• shmoo •
shmu • Hear it!
Part of Speech: Noun
Meaning: 1. Imaginary selfless creatures shaped like bowling pins with chubby legs that only desire to fulfill the material needs of humans. 2. A person who is a pushover to do things for anyone.
Notes: The original shmoos live on air, are delicious to eat and are eager to be eaten. They have no bones, so there is no waste when eaten. They are gentle and playful, and their pelts make fine shoe leather. According to their creator, cartoonist Al Capp, they taste like chicken when fried, like steak, when baked, like catfish, when broiled. Raw, they taste like oysters on the half-shell. Although Capp used shmoon as the plural of today's Good Word, shmoos is now acceptable.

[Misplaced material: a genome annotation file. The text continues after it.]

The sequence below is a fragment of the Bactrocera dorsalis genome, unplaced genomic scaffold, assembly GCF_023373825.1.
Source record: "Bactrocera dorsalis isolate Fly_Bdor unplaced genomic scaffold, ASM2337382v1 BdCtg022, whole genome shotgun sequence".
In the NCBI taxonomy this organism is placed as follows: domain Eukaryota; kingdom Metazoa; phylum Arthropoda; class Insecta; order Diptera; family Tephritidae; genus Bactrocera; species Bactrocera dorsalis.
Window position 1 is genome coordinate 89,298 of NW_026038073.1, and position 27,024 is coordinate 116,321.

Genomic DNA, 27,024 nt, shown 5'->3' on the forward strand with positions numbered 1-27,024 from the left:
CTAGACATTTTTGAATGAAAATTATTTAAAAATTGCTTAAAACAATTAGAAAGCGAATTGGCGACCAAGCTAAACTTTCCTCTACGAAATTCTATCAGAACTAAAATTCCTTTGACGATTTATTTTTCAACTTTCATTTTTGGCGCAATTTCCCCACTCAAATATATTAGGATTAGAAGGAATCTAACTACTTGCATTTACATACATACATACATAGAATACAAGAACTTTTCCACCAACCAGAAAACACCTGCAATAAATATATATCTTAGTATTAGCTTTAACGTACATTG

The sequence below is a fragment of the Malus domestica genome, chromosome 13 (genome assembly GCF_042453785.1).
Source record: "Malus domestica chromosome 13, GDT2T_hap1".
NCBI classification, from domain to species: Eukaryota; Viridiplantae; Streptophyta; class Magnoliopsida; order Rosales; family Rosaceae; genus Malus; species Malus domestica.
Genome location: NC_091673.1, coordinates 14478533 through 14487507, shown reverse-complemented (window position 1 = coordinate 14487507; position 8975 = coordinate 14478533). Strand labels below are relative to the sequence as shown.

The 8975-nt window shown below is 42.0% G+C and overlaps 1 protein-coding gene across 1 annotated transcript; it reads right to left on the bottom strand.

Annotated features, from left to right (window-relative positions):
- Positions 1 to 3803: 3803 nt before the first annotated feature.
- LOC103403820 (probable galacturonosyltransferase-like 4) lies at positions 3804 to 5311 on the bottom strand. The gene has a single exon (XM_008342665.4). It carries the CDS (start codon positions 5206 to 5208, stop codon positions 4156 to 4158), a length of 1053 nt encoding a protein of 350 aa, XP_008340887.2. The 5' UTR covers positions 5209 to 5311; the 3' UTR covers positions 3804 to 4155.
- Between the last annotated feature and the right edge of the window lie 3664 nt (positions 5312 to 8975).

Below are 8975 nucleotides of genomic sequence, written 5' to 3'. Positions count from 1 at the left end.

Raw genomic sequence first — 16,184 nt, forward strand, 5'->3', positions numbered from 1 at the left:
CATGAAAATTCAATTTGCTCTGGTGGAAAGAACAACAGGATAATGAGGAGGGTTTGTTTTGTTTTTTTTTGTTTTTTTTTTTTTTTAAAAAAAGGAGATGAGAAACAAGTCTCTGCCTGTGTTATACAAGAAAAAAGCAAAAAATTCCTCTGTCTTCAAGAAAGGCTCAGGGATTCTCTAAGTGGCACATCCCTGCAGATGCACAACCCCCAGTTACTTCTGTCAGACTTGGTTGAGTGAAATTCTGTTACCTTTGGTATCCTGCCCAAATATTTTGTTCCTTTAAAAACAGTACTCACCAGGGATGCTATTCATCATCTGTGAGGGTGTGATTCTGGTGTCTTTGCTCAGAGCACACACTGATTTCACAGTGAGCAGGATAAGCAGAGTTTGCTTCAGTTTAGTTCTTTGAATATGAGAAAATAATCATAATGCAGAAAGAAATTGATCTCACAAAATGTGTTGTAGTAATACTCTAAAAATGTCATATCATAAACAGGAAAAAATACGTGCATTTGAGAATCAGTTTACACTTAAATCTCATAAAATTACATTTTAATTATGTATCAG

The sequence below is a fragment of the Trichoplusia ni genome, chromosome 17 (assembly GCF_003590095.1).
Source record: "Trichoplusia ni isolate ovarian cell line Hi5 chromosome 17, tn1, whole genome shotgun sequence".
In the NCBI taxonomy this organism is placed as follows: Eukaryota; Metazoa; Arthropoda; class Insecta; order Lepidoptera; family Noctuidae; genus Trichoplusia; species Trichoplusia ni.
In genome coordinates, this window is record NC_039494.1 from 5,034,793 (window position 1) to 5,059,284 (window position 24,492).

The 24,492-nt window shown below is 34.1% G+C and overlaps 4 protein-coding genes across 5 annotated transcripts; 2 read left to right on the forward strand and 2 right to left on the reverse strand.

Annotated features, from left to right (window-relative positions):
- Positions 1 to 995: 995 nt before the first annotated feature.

In Play: As The Baltimore Sun put in 2002, "The Shmoo . . . was one of history's most brilliant Utopian satires": "If you need anything at all, go find yourself a shmoo." Only one major dictionary carries an entry for this word; the editors of the rest seem to think this was a nonce word associated only with the now defunct comic strip. But we still have it: "Linda Hande is such a shmoo, she will do anything you ask her."
Word History: It seems to be clear to everyone that shmo "jerk, sucker" preceded shmoo and not the other way around. Both first appeared in print in 1948 according to the Oxford English Dictionary: shmo in March of that year, shmoo on August 31 in the comic strip Li'l Abner by Al Capp. Shmo, or schmo, is a euphemism for schmuck, which has a shady meaning referring to the male genitals in Yiddish. It is easy to see how Capp would take shmo and simply add another O to it. It makes all the more sense because schmo and schmuck both have the secondary meaning "jerk, sucker", which became their only meaning in English. Schmuck comes from the German word meaning "jewelry", used in Yiddish in the sense of "the family jewels".